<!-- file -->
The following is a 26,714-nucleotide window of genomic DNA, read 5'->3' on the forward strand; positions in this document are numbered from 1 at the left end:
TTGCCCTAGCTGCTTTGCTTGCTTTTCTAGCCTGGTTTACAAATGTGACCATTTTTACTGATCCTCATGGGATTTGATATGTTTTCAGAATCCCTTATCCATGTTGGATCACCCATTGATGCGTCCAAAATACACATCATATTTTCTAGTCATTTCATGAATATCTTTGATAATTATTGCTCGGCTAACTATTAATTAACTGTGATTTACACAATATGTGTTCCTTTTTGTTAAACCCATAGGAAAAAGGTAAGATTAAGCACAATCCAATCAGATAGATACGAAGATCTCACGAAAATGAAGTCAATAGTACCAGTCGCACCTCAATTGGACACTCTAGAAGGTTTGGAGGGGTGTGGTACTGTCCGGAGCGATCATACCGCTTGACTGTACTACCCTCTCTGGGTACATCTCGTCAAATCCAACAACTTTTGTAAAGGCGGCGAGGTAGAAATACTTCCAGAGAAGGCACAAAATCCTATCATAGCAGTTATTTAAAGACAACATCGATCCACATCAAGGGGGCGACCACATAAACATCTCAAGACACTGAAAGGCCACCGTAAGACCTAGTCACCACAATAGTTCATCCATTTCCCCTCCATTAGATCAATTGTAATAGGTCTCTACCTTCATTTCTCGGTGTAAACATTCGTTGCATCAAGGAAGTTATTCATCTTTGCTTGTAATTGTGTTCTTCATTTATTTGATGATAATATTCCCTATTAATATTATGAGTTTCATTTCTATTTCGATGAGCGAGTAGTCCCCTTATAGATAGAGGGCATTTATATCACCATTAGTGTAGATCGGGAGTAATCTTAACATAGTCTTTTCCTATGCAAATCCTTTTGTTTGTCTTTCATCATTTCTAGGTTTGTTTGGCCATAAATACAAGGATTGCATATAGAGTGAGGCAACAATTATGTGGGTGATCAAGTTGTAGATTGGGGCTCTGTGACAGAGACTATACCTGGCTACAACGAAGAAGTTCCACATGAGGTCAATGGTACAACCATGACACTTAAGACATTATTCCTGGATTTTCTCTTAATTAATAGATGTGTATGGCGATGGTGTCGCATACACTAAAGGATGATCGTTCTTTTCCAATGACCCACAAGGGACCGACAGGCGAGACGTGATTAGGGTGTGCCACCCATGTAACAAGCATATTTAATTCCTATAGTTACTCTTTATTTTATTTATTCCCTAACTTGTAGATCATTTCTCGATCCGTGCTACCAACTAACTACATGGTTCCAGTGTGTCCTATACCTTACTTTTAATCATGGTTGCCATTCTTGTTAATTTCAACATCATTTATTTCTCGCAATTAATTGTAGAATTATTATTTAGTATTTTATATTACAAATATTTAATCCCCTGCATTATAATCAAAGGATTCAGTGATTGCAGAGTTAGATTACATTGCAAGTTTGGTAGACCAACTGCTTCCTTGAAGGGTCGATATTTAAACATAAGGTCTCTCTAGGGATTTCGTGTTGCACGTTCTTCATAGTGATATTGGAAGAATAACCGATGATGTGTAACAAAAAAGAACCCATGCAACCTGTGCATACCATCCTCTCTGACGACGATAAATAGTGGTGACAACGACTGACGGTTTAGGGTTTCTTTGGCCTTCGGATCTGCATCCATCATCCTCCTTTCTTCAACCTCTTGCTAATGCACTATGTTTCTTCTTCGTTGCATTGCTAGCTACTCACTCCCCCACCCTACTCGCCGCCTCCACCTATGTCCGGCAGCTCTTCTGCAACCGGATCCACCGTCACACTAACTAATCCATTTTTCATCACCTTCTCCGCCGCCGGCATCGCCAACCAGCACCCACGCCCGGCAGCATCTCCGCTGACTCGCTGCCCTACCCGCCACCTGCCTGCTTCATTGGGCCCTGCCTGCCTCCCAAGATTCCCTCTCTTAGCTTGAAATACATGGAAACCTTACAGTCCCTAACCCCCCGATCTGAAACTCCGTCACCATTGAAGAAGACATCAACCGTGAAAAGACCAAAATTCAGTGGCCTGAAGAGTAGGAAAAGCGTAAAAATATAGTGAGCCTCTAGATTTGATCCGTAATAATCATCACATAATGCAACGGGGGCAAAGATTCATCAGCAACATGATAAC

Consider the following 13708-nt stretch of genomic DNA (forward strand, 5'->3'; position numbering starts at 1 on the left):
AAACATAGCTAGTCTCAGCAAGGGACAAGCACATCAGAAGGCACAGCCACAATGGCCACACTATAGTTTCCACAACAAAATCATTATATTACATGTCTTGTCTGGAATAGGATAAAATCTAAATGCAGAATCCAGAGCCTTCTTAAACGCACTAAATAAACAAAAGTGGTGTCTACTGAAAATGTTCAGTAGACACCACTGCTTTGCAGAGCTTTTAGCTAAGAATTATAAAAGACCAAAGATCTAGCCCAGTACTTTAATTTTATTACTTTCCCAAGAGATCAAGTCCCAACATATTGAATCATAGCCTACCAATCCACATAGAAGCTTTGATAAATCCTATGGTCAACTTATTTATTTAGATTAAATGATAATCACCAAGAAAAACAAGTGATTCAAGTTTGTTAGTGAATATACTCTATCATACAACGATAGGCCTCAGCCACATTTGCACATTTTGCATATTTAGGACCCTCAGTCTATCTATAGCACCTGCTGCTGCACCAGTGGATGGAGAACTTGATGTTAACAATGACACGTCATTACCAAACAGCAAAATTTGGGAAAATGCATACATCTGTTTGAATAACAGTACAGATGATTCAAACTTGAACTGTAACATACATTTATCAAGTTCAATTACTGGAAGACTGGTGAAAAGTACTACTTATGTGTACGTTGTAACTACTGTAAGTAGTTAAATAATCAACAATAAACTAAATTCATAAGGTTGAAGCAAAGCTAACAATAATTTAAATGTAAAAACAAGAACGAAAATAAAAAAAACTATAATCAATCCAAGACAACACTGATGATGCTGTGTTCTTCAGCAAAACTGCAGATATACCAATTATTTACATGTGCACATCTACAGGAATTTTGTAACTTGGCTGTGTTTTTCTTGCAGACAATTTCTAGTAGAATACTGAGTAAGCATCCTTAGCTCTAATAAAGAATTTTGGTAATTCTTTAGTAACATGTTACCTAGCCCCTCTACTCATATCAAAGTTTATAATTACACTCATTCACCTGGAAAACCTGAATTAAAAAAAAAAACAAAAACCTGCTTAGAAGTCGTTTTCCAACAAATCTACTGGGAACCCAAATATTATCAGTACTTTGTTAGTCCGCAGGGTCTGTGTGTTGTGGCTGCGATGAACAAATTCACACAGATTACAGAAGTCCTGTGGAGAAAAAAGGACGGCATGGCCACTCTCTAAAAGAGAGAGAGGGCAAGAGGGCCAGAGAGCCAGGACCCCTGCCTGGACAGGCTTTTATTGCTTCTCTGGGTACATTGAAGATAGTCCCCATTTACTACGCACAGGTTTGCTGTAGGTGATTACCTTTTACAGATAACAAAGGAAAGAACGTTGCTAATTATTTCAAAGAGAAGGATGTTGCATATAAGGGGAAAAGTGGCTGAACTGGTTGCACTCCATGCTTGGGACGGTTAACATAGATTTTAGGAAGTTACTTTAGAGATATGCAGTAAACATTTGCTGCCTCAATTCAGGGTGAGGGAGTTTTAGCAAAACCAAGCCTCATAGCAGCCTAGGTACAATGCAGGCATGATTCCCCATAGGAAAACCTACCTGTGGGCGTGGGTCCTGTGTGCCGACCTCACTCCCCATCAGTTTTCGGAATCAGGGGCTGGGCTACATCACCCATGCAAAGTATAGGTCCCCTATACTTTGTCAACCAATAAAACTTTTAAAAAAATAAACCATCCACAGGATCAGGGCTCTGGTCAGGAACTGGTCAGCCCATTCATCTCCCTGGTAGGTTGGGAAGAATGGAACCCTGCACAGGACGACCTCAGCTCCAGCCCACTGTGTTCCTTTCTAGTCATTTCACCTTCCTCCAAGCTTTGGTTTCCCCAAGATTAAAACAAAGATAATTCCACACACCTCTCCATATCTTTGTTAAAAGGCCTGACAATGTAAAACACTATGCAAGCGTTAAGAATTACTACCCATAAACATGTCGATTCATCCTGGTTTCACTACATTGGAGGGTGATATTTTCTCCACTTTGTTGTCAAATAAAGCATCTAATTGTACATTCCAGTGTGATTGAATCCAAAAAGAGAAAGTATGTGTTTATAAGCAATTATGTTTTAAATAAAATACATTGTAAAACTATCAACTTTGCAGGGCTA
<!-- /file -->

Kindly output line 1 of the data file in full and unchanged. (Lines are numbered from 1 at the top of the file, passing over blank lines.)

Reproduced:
The following is a 26,714-nucleotide window of genomic DNA, read 5'->3' on the forward strand; positions in this document are numbered from 1 at the left end: